Premature aging: treatment and prevention recommendations

According to scientists, by 2025 every second woman will cross the age of 45. This milestone in life is associated with natural physiological changes. From about the age of 35, the reproductive function gradually fades, and after 45-50, the hormonal status changes. This is a natural process that is programmed genetically. However, sometimes the pace of aging is accelerated. Let’s see why this happens and what to do.

What is premature aging?

Aging can be physiological and premature:

•                     physiological aging is associated with the natural onset and subsequent development of age-related changes;

•                     Premature aging is a process that accelerates aging and can affect any woman in her 40s and 50s.

Earlier age-related changes can adversely affect the work of various organs and their systems. Premature aging is a complex problem that requires careful diagnosis and an integrated approach to treatment. This condition can be caused by a combination of various reasons, including adverse living conditions, stress, various diseases, hormonal disorders. So, one of the possible reasons is the lack of estrogen and the associated early menopause.

Premature menopause

Menopause is a period in the life of every woman, during which the menstrual cycle completely stops as a result of a gradual decrease in ovarian follicular activity. The ovaries produce the hormones estrogen and progesterone, which affect the menstrual cycle and ovulation. Menopause is reflected in the well-being and condition of the skin. A woman may experience mood swings, fatigue, joint pain, menstruation becomes irregular, and libido decreases.

Among the causes of premature menopause are genetics, autoimmune processes, infections, certain medications, environmental factors, bad habits.

According to a study by scientists from the University of Queensled (Australia), women who entered the menopause period prematurely were three times more likely to experience the simultaneous occurrence of diabetes, cardiovascular disease, osteoporosis, and other chronic diseases.

Skin condition

The most “female” hormones, estrogens, are responsible for the condition of our skin. Estrogens activate the production of collagen and hyaluronic acid, stimulating the work and reproduction of cells. It is thanks to estrogens that our skin receives the necessary hydration and protection against aging.

If estrogen levels decrease, then you can replace the following changes:

• the appearance of wrinkles on the face, neck, decollete;

• formation of spider veins;

• sagging, thinning, peeling of the skin;

• disruption of the sebaceous glands;

• development of acne;

• formation of age spots;

• the appearance of coarse hairs on the face.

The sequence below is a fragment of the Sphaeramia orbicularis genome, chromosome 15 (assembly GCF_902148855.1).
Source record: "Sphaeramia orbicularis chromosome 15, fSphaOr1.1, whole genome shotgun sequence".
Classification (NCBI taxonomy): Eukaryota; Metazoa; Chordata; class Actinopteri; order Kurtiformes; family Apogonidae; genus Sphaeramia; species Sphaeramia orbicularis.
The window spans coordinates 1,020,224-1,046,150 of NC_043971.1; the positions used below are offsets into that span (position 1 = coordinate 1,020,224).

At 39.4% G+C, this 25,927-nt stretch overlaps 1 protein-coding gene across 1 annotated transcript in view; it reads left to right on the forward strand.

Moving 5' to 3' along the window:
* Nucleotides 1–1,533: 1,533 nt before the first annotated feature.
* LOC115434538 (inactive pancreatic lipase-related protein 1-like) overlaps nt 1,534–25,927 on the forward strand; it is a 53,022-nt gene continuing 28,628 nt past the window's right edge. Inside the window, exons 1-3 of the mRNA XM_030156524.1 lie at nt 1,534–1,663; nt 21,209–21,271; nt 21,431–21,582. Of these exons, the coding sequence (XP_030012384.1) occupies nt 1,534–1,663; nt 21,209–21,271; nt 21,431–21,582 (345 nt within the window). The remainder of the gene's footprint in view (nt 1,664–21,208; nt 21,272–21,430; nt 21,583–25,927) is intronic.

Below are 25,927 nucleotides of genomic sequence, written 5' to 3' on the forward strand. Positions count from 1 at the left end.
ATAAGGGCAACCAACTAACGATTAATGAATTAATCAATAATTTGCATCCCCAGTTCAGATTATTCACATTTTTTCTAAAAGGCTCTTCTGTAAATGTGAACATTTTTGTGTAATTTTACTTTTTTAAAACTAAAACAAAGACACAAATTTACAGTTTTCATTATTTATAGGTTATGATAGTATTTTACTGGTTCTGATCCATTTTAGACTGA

Disease risk

Bone health. Osteoporosis is a condition characterized by progressive loss of bone density, which can lead to fractures. Estrogen plays an important role in maintaining bone density. When its level drops, bone loss accelerates.

Cardiovascular diseases. With age, the likelihood of developing cardiovascular diseases gradually increases. The basis of the pathology of the cardiovascular system is atherosclerosis. The likelihood of its occurrence increases, including due to the lack of estrogens, which protect our cardiovascular system.

Diabetes. Diabetes is a chronic disease in which the pancreas does not produce enough insulin or the body is unable to use it normally. The risk of developing diabetes may increase due to hormonal changes in the body, lack of estrogen, hypertension, high cholesterol, overweight.

What to do?

If you notice premature age-related changes, contact a gynecologist-endocrinologist. The doctor will conduct all the necessary examinations and prescribe treatment.

With premature menopause and associated premature aging, hormone replacement therapy (HRT) can be prescribed. The goal of prescribing hormone therapy is to compensate for reduced ovarian function in hormonal deficiency with the help of minimal doses of the drug. HRT provides an effective treatment for menopausal symptoms, helps maintain good health, and may help reduce the risk of osteoporosis. The decision on the possibility and necessity of using HRT for the treatment and prevention of premature effort can only be made by a specialist.

Here are more tips on how to feel better during a period when your health requires special attention.

· Do at least 150 minutes of moderate-intensity physical activity per week or at least 75 minutes of vigorous-intensity physical activity per week.

· Eat a balanced diet. Include legumes, nuts, and whole grains in your diet. Eat more fruits and vegetables. Reduce your intake of salt, sugar, and saturated fats. Drink water to stay hydrated.

Give up bad habits. If you smoke, it’s time to quit. Alcohol use is associated with risks of cardiovascular and other diseases.

Find time to relax, get enough sleep, walk more.